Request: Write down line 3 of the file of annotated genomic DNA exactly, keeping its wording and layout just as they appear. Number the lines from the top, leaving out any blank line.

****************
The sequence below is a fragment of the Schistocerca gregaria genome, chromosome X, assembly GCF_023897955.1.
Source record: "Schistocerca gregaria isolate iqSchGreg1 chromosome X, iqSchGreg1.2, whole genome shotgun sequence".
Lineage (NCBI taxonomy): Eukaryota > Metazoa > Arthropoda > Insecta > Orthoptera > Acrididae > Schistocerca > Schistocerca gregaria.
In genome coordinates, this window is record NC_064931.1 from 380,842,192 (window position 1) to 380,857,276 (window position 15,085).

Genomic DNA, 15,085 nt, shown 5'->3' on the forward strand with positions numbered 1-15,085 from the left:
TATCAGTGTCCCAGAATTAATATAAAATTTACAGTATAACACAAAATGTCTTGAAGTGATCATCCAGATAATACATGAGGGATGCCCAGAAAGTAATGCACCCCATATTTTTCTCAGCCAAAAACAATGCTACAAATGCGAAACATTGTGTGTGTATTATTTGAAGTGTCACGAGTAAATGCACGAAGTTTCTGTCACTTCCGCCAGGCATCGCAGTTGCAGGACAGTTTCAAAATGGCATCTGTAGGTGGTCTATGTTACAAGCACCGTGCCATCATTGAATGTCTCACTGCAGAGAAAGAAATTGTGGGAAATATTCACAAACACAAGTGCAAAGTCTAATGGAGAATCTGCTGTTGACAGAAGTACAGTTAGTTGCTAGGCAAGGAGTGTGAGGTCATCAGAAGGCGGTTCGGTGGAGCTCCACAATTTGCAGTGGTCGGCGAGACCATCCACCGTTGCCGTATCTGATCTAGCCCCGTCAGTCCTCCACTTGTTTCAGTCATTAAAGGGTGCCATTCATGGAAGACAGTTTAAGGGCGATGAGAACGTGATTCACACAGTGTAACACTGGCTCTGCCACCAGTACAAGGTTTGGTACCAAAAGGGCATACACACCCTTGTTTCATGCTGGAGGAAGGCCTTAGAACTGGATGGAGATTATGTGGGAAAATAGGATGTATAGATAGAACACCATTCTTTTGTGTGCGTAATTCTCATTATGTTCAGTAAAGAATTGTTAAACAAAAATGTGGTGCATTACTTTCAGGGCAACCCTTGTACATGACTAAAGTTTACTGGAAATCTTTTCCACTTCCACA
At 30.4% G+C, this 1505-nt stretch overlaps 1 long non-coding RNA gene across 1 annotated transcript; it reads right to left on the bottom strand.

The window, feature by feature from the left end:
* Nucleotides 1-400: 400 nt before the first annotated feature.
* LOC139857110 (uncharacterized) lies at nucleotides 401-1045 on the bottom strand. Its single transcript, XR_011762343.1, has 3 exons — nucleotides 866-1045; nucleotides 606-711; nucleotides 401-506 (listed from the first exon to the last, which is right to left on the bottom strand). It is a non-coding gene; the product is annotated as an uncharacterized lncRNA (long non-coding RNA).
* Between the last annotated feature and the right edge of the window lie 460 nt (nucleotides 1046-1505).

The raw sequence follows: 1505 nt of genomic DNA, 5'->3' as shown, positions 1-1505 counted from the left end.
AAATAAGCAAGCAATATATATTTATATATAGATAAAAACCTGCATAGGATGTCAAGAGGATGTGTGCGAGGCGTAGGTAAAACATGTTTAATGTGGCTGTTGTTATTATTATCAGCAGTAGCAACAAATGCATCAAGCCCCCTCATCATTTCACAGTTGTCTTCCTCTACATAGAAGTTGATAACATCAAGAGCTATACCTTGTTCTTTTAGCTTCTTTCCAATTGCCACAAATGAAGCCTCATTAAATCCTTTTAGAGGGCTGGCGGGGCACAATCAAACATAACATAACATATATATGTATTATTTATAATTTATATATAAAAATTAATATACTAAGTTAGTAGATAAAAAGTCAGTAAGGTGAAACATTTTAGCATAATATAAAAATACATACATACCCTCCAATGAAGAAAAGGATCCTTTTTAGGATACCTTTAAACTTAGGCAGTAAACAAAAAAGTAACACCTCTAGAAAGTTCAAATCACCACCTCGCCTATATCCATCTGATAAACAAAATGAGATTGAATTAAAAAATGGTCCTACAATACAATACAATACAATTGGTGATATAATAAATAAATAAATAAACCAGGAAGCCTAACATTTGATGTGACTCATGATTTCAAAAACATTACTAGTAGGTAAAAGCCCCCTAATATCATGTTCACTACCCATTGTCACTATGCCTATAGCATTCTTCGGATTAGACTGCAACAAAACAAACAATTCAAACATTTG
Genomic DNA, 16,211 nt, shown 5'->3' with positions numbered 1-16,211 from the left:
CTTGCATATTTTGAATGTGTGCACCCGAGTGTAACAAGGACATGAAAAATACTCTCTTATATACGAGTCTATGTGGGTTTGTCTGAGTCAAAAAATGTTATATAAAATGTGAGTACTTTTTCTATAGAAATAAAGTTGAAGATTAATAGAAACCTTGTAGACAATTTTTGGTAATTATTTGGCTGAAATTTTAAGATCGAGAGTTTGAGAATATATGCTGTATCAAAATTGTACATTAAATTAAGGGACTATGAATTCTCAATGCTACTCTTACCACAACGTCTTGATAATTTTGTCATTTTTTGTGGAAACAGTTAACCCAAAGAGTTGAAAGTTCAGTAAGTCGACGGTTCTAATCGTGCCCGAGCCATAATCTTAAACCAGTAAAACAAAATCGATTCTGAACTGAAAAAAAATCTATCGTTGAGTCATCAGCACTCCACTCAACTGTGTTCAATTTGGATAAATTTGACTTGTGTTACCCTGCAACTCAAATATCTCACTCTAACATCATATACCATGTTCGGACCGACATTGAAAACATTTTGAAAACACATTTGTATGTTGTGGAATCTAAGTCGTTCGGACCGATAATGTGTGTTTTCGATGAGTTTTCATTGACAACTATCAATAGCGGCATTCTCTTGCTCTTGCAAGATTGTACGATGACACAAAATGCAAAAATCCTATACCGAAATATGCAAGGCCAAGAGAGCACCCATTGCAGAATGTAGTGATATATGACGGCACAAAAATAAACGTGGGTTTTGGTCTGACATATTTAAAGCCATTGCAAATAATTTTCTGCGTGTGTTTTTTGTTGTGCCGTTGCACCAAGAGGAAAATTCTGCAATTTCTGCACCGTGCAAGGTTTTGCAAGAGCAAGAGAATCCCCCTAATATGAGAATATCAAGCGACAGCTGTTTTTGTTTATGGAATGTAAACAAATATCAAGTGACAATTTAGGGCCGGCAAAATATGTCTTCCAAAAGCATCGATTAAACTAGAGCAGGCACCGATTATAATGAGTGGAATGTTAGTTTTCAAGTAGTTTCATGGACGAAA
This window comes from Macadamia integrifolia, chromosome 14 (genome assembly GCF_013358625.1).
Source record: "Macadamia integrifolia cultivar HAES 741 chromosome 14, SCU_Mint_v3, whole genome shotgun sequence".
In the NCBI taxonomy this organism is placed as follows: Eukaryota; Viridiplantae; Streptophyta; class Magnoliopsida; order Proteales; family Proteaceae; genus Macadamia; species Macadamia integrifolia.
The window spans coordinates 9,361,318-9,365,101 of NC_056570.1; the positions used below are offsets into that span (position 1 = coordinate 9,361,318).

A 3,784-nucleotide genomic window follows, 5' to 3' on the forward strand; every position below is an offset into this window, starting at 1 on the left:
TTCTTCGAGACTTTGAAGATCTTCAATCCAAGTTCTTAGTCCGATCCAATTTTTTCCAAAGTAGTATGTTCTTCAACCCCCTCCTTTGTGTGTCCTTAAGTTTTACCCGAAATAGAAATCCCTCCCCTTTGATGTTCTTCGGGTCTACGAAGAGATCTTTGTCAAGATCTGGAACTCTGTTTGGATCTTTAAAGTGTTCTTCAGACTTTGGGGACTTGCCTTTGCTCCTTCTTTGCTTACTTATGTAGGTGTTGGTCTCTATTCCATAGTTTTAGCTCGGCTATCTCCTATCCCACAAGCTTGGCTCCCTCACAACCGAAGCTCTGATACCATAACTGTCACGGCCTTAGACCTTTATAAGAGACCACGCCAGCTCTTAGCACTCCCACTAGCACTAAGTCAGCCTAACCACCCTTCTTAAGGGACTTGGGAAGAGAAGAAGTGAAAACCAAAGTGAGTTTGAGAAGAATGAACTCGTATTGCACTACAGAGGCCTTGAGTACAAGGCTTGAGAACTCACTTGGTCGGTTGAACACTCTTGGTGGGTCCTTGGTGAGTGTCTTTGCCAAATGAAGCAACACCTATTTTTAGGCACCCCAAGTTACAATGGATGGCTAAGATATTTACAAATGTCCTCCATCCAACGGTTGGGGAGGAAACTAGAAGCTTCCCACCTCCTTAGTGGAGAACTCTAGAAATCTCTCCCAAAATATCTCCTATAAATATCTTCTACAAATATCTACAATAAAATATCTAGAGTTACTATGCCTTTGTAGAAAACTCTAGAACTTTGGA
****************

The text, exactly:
Lineage (NCBI taxonomy): Eukaryota > Metazoa > Arthropoda > Insecta > Orthoptera > Acrididae > Schistocerca > Schistocerca gregaria.